2008 Nissan Armada Performance
This performance review was written when the 2008 Nissan Armada was new.
Performance, particularly power delivery, is a highlight of the 2008 Nissan Armada. Car and Driver writes, "The throttle response rivals that of the excellent GM V8, an alluring burble pulses out the exhaust, and shifts of the five-speed transmission are almost undetectable."
The no-nonsense engine is paired with a five-speed automatic transmission - a powertrain combination that Car and Driver describes as "fantastic." The explains, "Unlike many full-size SUVs, the big-engine Armada launches instead of lumbers when asked to run. In that regard, it brings a smile -- a happy expression that lasts all the way to the gas pump, where, at today's fuel prices, the grin quickly turns to grimace."
The Armada's ride is smoothest on the straightaway. The Automobile Magazine praises the Armada's "confident handling," but concedes, "That said, the Armada is still a big, truck-based vehicle, and one decidedly happiest when tooling about in wide-open spaces, be they paved or not." The is more succinct: "The Armada feels big and drives big."finds, "On the highway, Armada cruises along effortlessly, the cabin feeling quiet and secure." Given its size, however, reviewers are largely impressed by its agility.
Acceleration and Power
For such a big SUV, the Armada accelerates with startling ease. "It may look bulky," writes Car and Driver, "but the Armada almost leaps off the line when you stomp on the gas pedal, and there's a throaty growl from the exhaust that's music to the ears." The engine is a 5.6-liter V8 that creates 317 horsepower and 385 lb-ft of torque. It's paired with an automatic five-speed transmission. "Moderate to heavy acceleration yields a throaty sound that rivals the best from GM," reports Edmunds. "But it's not all show and no go, the Armada offers very impressive forward thrust." MSN claims, "Gosh, my head and those of my passengers were pressed back into the head restraints as I pressed the Armada's accelerator the first few times, because power came on so quickly."
The transmission receives largely favorable reviews. Motor Week says that, during acceleration, "power builds fast and smooth" and "shifts are firm and sharp." Auto Mall USA finds, "The five-speed automatic transmission takes full advantage of the engine's strong low-end torque. Having five gears to choose from makes the Armada very responsive and the transmission never hunts around for the right gear. It shifts smoothly and the close ratios eliminate abrupt downshifts." Earning low marks from reviewers -- not surprisingly -- is the Armada's fuel economy, which is just 12 mpg in the city and either 18 or 17 on the highway, for the rear- or all-wheel drive models, respectively.
Handling and Braking
Handling on the Armada is surprisingly deft. "Despite its formidable scale," argues Automobile Magazine, "overall control and controllability is impressive, with modest impact harshness, relatively minimal body roll, and no 'floaty' feel." Motor Week says, "Double wishbones at both ends with an independent rear make the big Armada surprisingly light on its feet." Nonetheless, as the notes, "You can only do so much with a heavy, high-profile vehicle." U.S. News reviewer Rick Newman puts it like this: "Handling is about as nimble you can get in a 5,000-pound vehicle, which is to say the Armada splashes around the road a bit."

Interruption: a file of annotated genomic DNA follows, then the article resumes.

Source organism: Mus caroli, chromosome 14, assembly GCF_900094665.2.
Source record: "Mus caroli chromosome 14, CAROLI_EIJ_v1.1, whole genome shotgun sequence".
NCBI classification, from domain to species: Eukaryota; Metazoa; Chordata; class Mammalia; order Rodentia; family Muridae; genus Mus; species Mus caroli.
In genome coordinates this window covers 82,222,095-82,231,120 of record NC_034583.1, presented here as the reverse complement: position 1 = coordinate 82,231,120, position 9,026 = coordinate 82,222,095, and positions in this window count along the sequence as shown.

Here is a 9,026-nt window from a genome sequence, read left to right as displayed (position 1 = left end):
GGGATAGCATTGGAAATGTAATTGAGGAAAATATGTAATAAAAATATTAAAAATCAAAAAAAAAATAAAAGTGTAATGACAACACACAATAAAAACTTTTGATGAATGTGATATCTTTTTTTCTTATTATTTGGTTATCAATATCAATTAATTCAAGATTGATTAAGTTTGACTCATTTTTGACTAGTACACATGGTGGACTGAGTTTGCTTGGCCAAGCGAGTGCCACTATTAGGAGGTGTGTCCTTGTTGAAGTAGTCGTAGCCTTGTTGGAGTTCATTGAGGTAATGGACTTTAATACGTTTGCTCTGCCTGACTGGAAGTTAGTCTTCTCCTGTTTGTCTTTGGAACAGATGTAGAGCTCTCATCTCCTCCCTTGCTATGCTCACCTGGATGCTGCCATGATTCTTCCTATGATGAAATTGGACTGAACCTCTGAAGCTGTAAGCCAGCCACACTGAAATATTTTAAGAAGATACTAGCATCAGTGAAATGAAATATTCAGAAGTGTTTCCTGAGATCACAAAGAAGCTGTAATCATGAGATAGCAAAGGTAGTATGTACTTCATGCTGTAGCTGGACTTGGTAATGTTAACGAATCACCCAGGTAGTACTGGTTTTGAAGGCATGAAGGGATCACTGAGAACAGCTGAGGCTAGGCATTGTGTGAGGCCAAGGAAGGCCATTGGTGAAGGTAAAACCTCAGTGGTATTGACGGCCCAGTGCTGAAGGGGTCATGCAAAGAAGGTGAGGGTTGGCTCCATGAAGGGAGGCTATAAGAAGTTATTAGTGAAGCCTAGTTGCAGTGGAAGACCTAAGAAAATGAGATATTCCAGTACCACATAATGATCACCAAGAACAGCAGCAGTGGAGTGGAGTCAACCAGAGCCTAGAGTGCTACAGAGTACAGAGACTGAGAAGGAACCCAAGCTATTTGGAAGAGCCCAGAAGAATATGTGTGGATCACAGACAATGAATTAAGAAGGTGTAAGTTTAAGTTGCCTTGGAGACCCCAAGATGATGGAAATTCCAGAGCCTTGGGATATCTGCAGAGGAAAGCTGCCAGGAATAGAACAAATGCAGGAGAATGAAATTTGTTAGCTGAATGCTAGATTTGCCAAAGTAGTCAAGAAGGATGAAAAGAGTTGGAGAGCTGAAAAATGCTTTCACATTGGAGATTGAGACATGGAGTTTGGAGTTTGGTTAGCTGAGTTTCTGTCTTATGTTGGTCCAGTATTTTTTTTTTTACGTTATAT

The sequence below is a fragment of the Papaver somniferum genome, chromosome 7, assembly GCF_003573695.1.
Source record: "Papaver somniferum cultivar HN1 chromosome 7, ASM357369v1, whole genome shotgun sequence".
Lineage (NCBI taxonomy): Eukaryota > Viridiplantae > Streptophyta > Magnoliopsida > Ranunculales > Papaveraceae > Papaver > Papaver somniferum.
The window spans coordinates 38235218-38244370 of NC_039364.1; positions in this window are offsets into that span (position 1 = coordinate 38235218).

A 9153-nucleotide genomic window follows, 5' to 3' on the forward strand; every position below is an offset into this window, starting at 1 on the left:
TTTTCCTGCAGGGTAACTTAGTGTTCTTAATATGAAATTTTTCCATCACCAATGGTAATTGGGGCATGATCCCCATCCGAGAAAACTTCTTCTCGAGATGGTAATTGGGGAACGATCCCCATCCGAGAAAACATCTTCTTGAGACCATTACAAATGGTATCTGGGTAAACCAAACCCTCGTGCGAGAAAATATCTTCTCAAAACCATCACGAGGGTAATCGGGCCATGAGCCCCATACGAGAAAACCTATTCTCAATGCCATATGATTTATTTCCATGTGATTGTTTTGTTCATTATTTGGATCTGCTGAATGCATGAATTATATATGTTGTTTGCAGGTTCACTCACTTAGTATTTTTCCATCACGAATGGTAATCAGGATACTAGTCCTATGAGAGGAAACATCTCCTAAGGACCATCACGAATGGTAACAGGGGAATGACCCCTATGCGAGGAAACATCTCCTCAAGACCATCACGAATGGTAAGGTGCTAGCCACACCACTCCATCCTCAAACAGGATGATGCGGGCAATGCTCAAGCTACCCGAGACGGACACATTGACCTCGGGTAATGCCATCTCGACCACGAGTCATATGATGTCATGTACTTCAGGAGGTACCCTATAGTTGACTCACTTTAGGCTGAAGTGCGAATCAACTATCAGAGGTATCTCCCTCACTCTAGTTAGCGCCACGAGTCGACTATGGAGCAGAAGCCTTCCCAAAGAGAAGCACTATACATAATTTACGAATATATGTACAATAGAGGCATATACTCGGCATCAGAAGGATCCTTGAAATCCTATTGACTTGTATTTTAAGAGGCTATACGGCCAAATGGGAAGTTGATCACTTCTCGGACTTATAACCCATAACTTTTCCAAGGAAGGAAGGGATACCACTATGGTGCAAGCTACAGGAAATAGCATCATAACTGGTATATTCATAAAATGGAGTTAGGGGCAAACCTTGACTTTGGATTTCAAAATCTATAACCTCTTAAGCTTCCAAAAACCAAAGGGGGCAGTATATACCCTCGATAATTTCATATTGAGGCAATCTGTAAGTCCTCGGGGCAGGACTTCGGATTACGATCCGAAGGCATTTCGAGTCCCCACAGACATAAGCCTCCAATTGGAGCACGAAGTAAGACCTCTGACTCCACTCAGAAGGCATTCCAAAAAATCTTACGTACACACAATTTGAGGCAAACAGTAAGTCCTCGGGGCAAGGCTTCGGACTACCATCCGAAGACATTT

Steering is found to be adequate. Car and Driver writes, "The steering is pretty tight, without any slop." Kelley Blue Book concurs, saying, "The steering feel is taut and the Armada's short front-end makes it possible to cut close corners with confidence." Navigating the immense Armada at low speeds nonetheless proves a strange experience for some reviewers. The reports, "Around town, the truck's sheer scale and bulky design made me feel as if I were steering the Incredible Hulk."
The Armada comes with either rear- or all-wheel drive. The all-wheel drive system operates as a rear-wheel drive system, for the most part, but can transfer up to half of the engine's power to the front when conditions warrant. Cars.com explains, "The optional four-wheel drive is technically a full-time system, which means you can drive in a rear-drive mode (2WD) or switch, by means of a dial on the dashboard, to an automatic mode (AUTO) that drives all four wheels and can be used on dry pavement, unlike part-time four-wheel-drive systems." Even with all-wheel drive the Armada "is not well-suited to extreme off-roading," asserts About.com, "but it will do a fine job on the dirt road to Grandmother's house."
The Armada's brakes receive mixed reviews. Forbes contends, "Its standard four-wheel disc antilock brakes with electronic brakeforce distribution and brake assist are able to stop the charging Armada quickly and efficiently." MSN agrees, noting, "The brake pedal has a nice linear action, and stopping distances are short." Auto Mall USA, on the other hand, is among the minority of reviewers with qualms, writing, "The brakes don't seem to be fully up to the task of repeated hard braking," and arguing that this should be "a consideration when towing through mountainous areas."
With a tow package that's standard on the LE trim and optional on the SE trim, the Armada can tow 9,100 lbs as a rear-wheel drive model and 9,000 lbs as an all-wheel drive model. Even without a trailer attached, says the Forbes points out, "The Armada's automatic transmission includes a tow/haul mode that revises shift patterns to carry or pull heavy loads." Kelley Blue Book writes, "The Armada takes first place in the maximum towing capability category for light-duty, full-size SUVs.", "It's easy to believe the 9,000-pound towing limit."